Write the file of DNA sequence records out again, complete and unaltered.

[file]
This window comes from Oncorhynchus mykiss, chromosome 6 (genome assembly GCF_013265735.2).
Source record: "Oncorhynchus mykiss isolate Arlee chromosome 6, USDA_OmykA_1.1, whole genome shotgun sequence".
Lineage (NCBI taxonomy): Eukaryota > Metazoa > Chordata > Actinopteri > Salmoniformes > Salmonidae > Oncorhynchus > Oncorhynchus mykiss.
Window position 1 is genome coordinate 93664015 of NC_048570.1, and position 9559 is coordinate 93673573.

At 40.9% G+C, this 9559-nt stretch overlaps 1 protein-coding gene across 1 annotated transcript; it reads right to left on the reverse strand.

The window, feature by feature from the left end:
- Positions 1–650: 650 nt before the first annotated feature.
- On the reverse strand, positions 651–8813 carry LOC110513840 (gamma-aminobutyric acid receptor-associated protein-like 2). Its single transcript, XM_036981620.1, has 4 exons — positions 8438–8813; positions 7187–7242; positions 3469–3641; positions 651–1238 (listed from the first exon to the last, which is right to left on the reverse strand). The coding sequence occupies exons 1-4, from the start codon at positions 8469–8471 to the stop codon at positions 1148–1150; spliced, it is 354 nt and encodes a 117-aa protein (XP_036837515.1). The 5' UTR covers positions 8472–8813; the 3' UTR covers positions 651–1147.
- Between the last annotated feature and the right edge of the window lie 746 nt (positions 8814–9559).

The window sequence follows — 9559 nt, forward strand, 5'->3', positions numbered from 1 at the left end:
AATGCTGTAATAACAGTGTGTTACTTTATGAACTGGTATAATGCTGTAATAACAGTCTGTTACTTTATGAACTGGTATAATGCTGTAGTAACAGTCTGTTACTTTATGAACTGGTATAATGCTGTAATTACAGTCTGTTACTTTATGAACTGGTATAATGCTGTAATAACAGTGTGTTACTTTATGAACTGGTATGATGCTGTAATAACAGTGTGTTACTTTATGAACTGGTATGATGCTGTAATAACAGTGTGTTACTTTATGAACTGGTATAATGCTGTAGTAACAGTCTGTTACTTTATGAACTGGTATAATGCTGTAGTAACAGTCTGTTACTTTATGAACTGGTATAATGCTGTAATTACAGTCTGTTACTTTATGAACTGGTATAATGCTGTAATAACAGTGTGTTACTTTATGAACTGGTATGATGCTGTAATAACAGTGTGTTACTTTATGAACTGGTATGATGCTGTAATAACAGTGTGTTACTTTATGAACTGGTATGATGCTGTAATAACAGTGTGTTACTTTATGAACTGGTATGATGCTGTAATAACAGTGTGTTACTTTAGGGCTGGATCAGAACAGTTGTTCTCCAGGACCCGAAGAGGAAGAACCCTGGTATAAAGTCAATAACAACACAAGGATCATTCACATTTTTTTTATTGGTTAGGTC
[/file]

This window comes from Oncorhynchus mykiss, chromosome 6 (genome assembly GCF_013265735.2).
Source record: "Oncorhynchus mykiss isolate Arlee chromosome 6, USDA_OmykA_1.1, whole genome shotgun sequence".
Lineage (NCBI taxonomy): Eukaryota > Metazoa > Chordata > Actinopteri > Salmoniformes > Salmonidae > Oncorhynchus > Oncorhynchus mykiss.
Window position 1 is genome coordinate 93664015 of NC_048570.1, and position 9559 is coordinate 93673573.

At 40.9% G+C, this 9559-nt stretch overlaps 1 protein-coding gene across 1 annotated transcript; it reads right to left on the reverse strand.

The window, feature by feature from the left end:
- Positions 1–650: 650 nt before the first annotated feature.
- On the reverse strand, positions 651–8813 carry LOC110513840 (gamma-aminobutyric acid receptor-associated protein-like 2). Its single transcript, XM_036981620.1, has 4 exons — positions 8438–8813; positions 7187–7242; positions 3469–3641; positions 651–1238 (listed from the first exon to the last, which is right to left on the reverse strand). The coding sequence occupies exons 1-4, from the start codon at positions 8469–8471 to the stop codon at positions 1148–1150; spliced, it is 354 nt and encodes a 117-aa protein (XP_036837515.1). The 5' UTR covers positions 8472–8813; the 3' UTR covers positions 651–1147.
- Between the last annotated feature and the right edge of the window lie 746 nt (positions 8814–9559).

The window sequence follows — 9559 nt, forward strand, 5'->3', positions numbered from 1 at the left end:
AATGCTGTAATAACAGTGTGTTACTTTATGAACTGGTATAATGCTGTAATAACAGTCTGTTACTTTATGAACTGGTATAATGCTGTAGTAACAGTCTGTTACTTTATGAACTGGTATAATGCTGTAATTACAGTCTGTTACTTTATGAACTGGTATAATGCTGTAATAACAGTGTGTTACTTTATGAACTGGTATGATGCTGTAATAACAGTGTGTTACTTTATGAACTGGTATGATGCTGTAATAACAGTGTGTTACTTTATGAACTGGTATAATGCTGTAGTAACAGTCTGTTACTTTATGAACTGGTATAATGCTGTAGTAACAGTCTGTTACTTTATGAACTGGTATAATGCTGTAATTACAGTCTGTTACTTTATGAACTGGTATAATGCTGTAATAACAGTGTGTTACTTTATGAACTGGTATGATGCTGTAATAACAGTGTGTTACTTTATGAACTGGTATGATGCTGTAATAACAGTGTGTTACTTTATGAACTGGTATGATGCTGTAATAACAGTGTGTTACTTTATGAACTGGTATGATGCTGTAATAACAGTGTGTTACTTTAGGGCTGGATCAGAACAGTTGTTCTCCAGGACCCGAAGAGGAAGAACCCTGGTATAAAGTCAATAACAACACAAGGATCATTCACATTTTTTTTATTGGTTAGGTC